“We must stop the violence and permanently silence the guns. In the absence of lasting political solution to the problems of this region, there will be no prospect of peace and unity in the CAR,” Mr. Ban said in a message delivered to the Brazzaville forum by his Special Representative for CAR, Babacar Gaye.“The challenges ahead are enormous,” he said, noting that the next steps to reconciliation include political coordination and unity in order to establish a front against those who seek to undermine the peace process. Mr. Ban called on transitional institutions to effectively fulfill their mandates, including by promoting free, transparent and credible elections. All parties must commit firmly to the best interests of the Central African people. Attending the three-day forum are heads of State, including CAR’s interim president Catherine Samba-Panza, representatives of civil society organizations, political parties and armed groups, as well as refugees.“National ownership is imperative. Without it, the efforts of the international community will be in vain,” Mr. Ban said. The UN Multidimensional Integrated Stabilization Mission in CAR (MINUSCA) will continue to work with African and international actors in search of a lasting solution to the conflict.Mr. Ban said that starting on 15 September, MINUSCA will take over the Africa-led MISCA force and will operate under a broader mandate, continuing to seek and facilitate further international commitment and support. Beyond political support, strengthening economic, financial and humanitarian assistance is critical because reconciliation and dialogue cannot thrive in an environment marked by extreme poverty, the Secretary-General noted.“Your country is at a crossroads,” Mr. Ban said, urging Central Africans to remain committed to compromise and mutual tolerance.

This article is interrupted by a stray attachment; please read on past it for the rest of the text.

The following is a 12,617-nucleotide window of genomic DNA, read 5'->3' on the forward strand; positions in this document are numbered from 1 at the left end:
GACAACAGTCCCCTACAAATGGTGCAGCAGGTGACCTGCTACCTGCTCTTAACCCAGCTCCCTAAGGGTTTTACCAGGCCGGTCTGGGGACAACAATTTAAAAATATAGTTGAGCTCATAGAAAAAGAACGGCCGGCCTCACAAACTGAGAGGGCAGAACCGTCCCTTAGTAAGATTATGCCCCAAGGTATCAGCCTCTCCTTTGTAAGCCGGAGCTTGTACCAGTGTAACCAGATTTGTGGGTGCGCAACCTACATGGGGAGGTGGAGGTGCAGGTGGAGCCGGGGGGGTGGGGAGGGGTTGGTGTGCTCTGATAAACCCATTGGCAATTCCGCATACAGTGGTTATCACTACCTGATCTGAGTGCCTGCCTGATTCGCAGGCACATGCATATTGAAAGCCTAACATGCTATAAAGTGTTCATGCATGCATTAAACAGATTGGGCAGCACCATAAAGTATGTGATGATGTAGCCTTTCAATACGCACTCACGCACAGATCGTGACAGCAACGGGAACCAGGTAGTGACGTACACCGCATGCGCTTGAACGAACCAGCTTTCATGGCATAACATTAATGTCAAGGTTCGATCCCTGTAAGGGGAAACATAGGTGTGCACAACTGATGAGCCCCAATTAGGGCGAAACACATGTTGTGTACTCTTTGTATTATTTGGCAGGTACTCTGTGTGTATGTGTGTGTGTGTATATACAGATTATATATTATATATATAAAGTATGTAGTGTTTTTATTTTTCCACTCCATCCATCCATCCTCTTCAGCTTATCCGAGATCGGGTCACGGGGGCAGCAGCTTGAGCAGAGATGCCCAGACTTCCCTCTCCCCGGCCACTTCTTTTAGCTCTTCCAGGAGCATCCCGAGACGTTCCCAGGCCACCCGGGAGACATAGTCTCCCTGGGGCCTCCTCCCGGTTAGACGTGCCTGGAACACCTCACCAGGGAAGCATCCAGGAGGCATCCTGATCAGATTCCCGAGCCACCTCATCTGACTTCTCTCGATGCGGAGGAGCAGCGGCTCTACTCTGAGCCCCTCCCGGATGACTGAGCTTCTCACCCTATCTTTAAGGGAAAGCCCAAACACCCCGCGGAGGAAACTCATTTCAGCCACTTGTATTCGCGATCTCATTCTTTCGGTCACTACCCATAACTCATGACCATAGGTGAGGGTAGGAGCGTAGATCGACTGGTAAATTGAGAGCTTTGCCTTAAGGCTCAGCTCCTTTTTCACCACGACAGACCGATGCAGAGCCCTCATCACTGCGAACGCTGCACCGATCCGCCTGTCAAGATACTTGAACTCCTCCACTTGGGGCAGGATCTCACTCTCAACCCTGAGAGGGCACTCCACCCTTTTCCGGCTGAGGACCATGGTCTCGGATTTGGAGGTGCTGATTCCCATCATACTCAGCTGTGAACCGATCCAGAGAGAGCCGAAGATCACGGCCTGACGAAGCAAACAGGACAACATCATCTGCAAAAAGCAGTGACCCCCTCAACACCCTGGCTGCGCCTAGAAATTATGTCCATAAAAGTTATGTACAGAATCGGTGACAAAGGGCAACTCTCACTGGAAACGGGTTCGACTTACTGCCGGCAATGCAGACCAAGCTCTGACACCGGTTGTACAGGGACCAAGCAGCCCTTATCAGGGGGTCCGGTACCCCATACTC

Paul HamiltonU.S. president Barack Obama made an announcement Tuesday formally ending the U.S. combat role in Iraq, saying “It’s time to turn the page.” The new priority, he said, is fixing America’s battered economy.Fifty thousand troops will remain behind until the end of 2011. That may be enough to prevent forces in regions surrounding Iraq from having dangerous sway in the country, says Paul Hamilton, associate professor of Political Science at Brock.After five months, Iraq still does not have a stable government of its own. But Iran, Turkey, Saudi Arabia, Syria, Jordan all have their champions in the country. Any of them gaining too much power in Iraq would be a nightmare for the U.S., Hamilton said.“But the presence of 50,000 soldiers will still be a deterrent against explicit intervention,” he said. “Iran has had no more success forming a government in Baghdad than the U.S. has.”Hamilton shared some of his other thoughts on the withdrawal with The Brock News.Is the U.S. withdrawing from Iraq a good idea?It’s been planned for a long, long time and they eventually had to leave, so yes, it’s a good idea. It was a campaign promise so Obama had to do it. His post-election successes have been spotty. There have been things he’s achieved with regards to health care and the economy, but there have been things he hasn’t. It’s an election year and he felt the need to do it.Is the timing election based?The timing is largely determined by the state of operations and commanders in the field in Iraq. Of course the commitment to proceed with his promise was partly informed by the election. But this was more than that.What price has the U.S. paid for the war of Iraq?The literal price is estimated to be $3 trillion. Over the long term, when you look at World War I, the greatest expense was 40 to 50 years after the service men and women came back from war. You’re going to see even more of that this time with new technologies, new pharmaceuticals and longer life spans. Troops are coming back with extreme injuries and are going to have to be cared for. So far, about 450,000 people have applied for various benefits for injuries, post-traumatic stress and other claims to do with Iraq. And of course, there’s a budgetary cost domestically. For every dollar you spend on Iraq, you can’t spend it on a bridge in Minnesota. There’s been a political price, but I think it’s premature to conclude what that is. We’ll know more 30 years down the road. There’s been an enormous cost in the region in terms of tensions with allies, but now that (George W.) Bush is gone, I think there’s a window to improve on those.How does this impact Canada?Not very much. Canada has never been involved. I don’t see a lot of impact on Canada, except the possibility that the Liberal party will claim it made the right decision by not getting involved.Links:• New U.S. leader in Iraq signals non-combat role• CBC News — Iraq: The last seven years• Paul Hamilton faculty profile“Hot Topics” is a new segment where Brock experts comment on current events in their areas of expertise. To suggest a Hot Topic item, contact firstname.lastname@example.org